When all was said and done, I’d nearly filled a shoebox with doubles and triples.
Phase 3: A to Z
Yeah. Good idea to ditch the full-blown alphabetizing idea. Thankfully, my wife was kind enough to help me tackle this administrative process. Over the course of four nights we organized and alphabetized:
- About 100 random cards from 1972-2007
- Hundreds of 1977-79 Topps
- The complete set (my only complete set) of 1980 Topps
- Hundreds of 1990 Topps
- Hundreds of 1990 Bowman cards
The result? Every surface in my office covered with stacks of cards waiting for Phase 4.
Phase 4: Sheeting!
This, again, would’ve been a longer process had my wife (and, to a lesser degree, my mother-in-law) not pitched in. I placed several teams worth of cards in the sheets instead of watching the Lions/Titans game on Thanksgiving. Speaking of sheets, I opted to have one card per slot so that I could see front and back. This, of course, meant buying a truckload of sheets from Target and Amazon. In the end, I filled 360 sheets with more than 3,200 cards.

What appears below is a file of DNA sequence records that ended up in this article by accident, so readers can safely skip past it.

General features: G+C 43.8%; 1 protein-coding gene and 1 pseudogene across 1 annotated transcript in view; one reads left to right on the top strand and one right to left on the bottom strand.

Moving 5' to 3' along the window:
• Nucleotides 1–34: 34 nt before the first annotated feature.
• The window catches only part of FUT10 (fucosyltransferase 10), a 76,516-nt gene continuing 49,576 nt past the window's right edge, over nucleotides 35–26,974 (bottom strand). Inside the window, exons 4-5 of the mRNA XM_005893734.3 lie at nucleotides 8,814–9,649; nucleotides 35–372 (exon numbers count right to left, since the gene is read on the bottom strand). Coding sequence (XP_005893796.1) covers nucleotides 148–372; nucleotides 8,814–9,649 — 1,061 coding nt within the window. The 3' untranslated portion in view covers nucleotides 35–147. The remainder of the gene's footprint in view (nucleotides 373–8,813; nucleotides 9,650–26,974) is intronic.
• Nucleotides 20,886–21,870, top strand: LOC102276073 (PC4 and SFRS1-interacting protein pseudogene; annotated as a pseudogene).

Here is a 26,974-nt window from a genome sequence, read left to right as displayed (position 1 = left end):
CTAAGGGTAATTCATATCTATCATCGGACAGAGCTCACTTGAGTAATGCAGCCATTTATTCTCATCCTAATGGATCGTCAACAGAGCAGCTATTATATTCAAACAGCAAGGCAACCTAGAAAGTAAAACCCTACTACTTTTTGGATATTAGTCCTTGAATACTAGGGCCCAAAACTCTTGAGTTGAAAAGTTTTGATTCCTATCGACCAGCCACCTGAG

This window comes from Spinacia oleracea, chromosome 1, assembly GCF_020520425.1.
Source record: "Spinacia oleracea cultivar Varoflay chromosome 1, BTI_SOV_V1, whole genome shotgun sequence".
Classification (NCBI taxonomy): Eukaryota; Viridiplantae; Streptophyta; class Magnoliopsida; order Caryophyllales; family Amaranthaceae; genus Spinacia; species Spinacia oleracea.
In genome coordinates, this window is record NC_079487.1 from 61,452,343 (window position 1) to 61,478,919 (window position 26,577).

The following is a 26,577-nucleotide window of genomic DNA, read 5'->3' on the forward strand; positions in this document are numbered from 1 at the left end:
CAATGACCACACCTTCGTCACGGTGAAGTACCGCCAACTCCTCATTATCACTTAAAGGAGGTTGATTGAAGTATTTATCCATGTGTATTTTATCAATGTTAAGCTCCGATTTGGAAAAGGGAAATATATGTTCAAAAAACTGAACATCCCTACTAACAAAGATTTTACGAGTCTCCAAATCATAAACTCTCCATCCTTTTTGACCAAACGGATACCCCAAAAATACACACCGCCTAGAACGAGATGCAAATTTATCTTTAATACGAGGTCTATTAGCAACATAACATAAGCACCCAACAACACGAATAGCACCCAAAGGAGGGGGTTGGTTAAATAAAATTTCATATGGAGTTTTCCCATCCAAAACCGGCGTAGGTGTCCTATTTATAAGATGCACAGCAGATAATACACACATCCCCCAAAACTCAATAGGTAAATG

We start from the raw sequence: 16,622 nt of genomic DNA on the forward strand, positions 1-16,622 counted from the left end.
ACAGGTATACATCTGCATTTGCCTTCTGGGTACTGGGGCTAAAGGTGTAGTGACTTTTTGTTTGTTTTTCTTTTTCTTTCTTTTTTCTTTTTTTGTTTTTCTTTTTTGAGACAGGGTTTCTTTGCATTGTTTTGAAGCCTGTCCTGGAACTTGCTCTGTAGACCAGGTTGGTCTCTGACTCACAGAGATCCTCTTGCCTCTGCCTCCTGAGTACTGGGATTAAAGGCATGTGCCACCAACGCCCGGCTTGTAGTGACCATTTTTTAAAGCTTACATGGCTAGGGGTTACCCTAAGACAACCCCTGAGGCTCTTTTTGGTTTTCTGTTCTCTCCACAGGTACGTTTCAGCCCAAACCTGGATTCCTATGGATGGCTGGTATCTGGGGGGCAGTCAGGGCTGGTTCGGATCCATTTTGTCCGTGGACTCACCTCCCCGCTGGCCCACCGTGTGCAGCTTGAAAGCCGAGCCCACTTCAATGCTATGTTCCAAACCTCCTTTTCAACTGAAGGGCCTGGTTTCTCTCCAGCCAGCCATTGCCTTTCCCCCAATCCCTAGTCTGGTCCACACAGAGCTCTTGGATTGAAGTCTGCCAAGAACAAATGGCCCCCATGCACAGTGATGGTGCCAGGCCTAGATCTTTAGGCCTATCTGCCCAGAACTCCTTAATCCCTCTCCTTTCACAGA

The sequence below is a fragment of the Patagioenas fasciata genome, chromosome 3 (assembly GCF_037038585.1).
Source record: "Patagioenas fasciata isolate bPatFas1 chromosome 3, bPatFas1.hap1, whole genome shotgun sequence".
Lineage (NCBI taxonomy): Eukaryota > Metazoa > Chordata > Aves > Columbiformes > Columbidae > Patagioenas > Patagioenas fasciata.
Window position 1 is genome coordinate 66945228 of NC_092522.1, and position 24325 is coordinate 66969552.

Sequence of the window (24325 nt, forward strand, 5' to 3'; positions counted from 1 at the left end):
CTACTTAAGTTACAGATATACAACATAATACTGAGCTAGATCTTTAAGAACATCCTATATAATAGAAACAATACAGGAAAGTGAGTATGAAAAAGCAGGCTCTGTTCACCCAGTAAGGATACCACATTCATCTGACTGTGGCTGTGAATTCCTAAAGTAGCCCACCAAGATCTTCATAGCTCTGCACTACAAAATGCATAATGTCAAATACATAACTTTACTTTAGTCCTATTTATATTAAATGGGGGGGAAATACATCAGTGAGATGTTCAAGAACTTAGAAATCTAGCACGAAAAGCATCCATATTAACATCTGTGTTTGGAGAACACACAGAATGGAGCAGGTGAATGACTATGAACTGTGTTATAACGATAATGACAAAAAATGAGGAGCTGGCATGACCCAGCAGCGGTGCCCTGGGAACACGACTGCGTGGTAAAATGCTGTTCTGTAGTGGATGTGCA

Phase 5: Storing
Today my baseball cards are in neatly arranged and filed away in a series of binders, labeled by year and brand — with two exceptions. One binder is dedicated to all my Detroit Tigers cards regardless of year or brand. Another small binder is for years and brands of cards that are so random they can only be lumped by year and alphabetized.
As you can see in the photo, what was once thousands of cards squeezed into boxes of varying shapes and sizes, is now a tidy, organized and easily referenced collection. (This is three of the seven binders.)
It’s been close to 30 years since I actively collected baseball cards and chances are I won’t start again. I did think about buying a complete set each year for my son until he was in high school, but that notion was lost along the way. Plus, I didn’t want to saddle him with 18 years worth of baseball cards if he didn’t want them.
But, at the very least, if he should want to browse through his Dad’s collection, they are in a state that won’t scare him away. At last.